For a lot of people, the beginning of the end for Rachel was in her first start as a 4YO, where she was, well, not Rachel. Despite some flashes of speed from there on out, the connections didn't want to cheapen her any longer, and she was retired.
See You At Peelers' beginning of the end happened at the Meadows last year. There were excuses, people blamed the driver, the track, the trip, whatever they could. But no matter what, most cappers knew that horses like her don't come home in 30 seconds, unless something is wrong.
Takter never found out what was wrong, and despite a few good miles this year, she was retired after two terrible efforts.
Those two fillies could not tell their trainers what was wrong, and rather than keeping on looking, the connections did right by the horses.
They were two awesomely brilliant animals.
This is one of the reasons why I, as a player and fan, hold horses like Somebeachsomewhere, Cam Fella, and Zenyatta to such high esteem. Week in week out, slugging it out and fighting, sometimes over several seasons, and they were still standing. Horses like that amaze me in so many ways, and I consider myself lucky to have seen them.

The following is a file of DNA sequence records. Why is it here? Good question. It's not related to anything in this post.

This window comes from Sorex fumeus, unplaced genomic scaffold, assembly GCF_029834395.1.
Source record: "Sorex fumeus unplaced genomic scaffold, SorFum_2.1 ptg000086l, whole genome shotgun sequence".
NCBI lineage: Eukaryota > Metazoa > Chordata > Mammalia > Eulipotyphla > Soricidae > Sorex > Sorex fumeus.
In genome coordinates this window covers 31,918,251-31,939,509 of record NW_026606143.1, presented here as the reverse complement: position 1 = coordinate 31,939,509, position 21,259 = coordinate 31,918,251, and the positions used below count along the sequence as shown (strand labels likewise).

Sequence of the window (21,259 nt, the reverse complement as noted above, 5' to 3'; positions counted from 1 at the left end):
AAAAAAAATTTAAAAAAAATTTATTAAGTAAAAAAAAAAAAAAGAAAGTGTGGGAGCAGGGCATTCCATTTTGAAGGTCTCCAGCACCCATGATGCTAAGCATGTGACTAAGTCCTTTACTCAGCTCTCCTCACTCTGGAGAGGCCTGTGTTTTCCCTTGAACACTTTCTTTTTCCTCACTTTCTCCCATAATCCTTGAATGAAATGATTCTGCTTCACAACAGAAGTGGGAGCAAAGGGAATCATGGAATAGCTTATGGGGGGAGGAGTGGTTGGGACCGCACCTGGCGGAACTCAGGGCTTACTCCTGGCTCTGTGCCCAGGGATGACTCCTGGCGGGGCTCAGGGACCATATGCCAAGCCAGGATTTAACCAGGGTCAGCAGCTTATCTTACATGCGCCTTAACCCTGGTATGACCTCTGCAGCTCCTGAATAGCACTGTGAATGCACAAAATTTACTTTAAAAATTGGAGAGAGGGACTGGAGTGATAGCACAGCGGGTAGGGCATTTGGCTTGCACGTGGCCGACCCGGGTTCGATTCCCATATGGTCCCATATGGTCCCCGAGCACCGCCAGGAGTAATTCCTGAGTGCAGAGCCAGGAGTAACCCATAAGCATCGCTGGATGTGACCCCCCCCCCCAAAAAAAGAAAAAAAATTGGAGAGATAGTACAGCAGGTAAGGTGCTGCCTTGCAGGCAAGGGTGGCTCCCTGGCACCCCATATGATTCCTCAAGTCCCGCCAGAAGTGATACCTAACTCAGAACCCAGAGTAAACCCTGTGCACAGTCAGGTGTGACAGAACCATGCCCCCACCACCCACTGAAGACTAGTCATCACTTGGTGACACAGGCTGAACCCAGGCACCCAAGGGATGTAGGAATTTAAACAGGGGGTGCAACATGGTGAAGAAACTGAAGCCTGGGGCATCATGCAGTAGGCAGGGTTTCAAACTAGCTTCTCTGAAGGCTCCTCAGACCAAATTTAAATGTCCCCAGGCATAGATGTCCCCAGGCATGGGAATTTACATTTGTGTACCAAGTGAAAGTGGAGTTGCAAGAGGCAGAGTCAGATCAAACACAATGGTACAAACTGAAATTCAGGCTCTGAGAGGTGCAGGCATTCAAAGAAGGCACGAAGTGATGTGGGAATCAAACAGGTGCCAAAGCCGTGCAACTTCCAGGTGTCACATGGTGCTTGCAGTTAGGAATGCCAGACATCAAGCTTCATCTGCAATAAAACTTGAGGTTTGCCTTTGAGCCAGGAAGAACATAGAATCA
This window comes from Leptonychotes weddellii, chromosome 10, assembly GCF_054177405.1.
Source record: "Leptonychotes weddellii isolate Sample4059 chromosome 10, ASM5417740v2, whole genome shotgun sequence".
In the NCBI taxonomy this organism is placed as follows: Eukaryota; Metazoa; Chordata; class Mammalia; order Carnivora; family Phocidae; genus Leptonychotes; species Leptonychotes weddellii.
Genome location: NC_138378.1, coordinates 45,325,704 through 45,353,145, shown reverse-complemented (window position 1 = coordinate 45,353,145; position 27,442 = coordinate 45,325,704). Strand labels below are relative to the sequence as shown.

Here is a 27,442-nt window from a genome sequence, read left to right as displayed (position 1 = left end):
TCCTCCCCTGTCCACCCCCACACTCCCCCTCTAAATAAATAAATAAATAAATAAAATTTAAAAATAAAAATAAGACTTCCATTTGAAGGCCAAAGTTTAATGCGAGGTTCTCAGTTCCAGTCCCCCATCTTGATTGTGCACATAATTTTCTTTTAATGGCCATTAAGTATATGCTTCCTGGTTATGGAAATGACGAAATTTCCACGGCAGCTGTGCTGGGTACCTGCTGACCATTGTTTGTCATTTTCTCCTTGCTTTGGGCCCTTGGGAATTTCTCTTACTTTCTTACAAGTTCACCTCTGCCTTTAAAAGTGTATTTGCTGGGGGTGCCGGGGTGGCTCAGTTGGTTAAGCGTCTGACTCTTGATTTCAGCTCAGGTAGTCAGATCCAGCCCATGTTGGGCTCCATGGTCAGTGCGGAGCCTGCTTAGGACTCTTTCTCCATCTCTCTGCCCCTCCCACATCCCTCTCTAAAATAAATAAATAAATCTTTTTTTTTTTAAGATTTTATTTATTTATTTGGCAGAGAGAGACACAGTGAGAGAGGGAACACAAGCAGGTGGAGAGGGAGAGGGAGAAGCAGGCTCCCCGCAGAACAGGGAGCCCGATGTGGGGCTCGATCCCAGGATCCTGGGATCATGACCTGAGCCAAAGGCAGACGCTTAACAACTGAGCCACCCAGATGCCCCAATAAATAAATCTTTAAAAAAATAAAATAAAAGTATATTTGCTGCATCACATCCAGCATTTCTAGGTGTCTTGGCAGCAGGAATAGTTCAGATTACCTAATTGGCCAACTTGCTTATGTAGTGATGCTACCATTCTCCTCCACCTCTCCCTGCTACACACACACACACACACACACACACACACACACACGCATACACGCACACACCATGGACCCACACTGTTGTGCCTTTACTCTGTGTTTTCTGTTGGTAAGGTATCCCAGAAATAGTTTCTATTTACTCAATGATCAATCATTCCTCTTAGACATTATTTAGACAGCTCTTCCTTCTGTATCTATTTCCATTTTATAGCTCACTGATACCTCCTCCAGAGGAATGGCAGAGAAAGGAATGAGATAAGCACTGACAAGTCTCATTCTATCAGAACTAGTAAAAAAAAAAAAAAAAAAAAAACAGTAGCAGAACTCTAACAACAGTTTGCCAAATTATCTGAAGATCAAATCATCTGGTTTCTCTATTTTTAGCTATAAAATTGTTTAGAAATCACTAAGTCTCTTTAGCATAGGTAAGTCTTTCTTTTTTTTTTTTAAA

Peelers is bred to Somebeachsomewhere. If genetics truly worked in the real world like on paper, that colt or filly will likely be able to go as fast as a thoroughbred for a piece. If there are a handful of horses in harness racing history with as high a cruising speed as those two, I think you have a small hand.
The New York Times took another shot at racing in an editorial yesterday. Insiders disliked it, mainly because they brought up Doug's TCO2 violation, and used the crux of the CHRB guy saying he didn't milkshake the horse as some sort of exculpatory evidence. That's weird, if you ask me. If some Tour de France guy got caught with a banned performance enhancer, but they found he didn't inject it, but he probably ate it, it wouldn't matter. It's a fallacious argument.
What I have trouble with, with the PETA folks and the Times folks, is counting all his class IV's as "drugging". That is misinformation, in my opinion. Most of those things were overages of things that are barely penalized. I am not excusing him - overages are a sign of bad stable management and are not nothing - but they sure ain't as bad as the Times alludes either.
Scott Ferguson (from the UK) looks at the decision made by horsemen regarding Betfair in California.
- This was always coming in the States - the structure of stakeholders in American racing is considerably different to those they have faced previously in Britain and Australia. Everyone gets a say and there's no controlling body (government or administrator) who can push things through without approval at all levels. The horsemen's groups, in case the TOC, are as stubborn as they come. Racing in the US is dying big time, and yet anything which has a chance of moving the game forward has to jump through an incredible number of hurdles.
Have a great Monday everyone.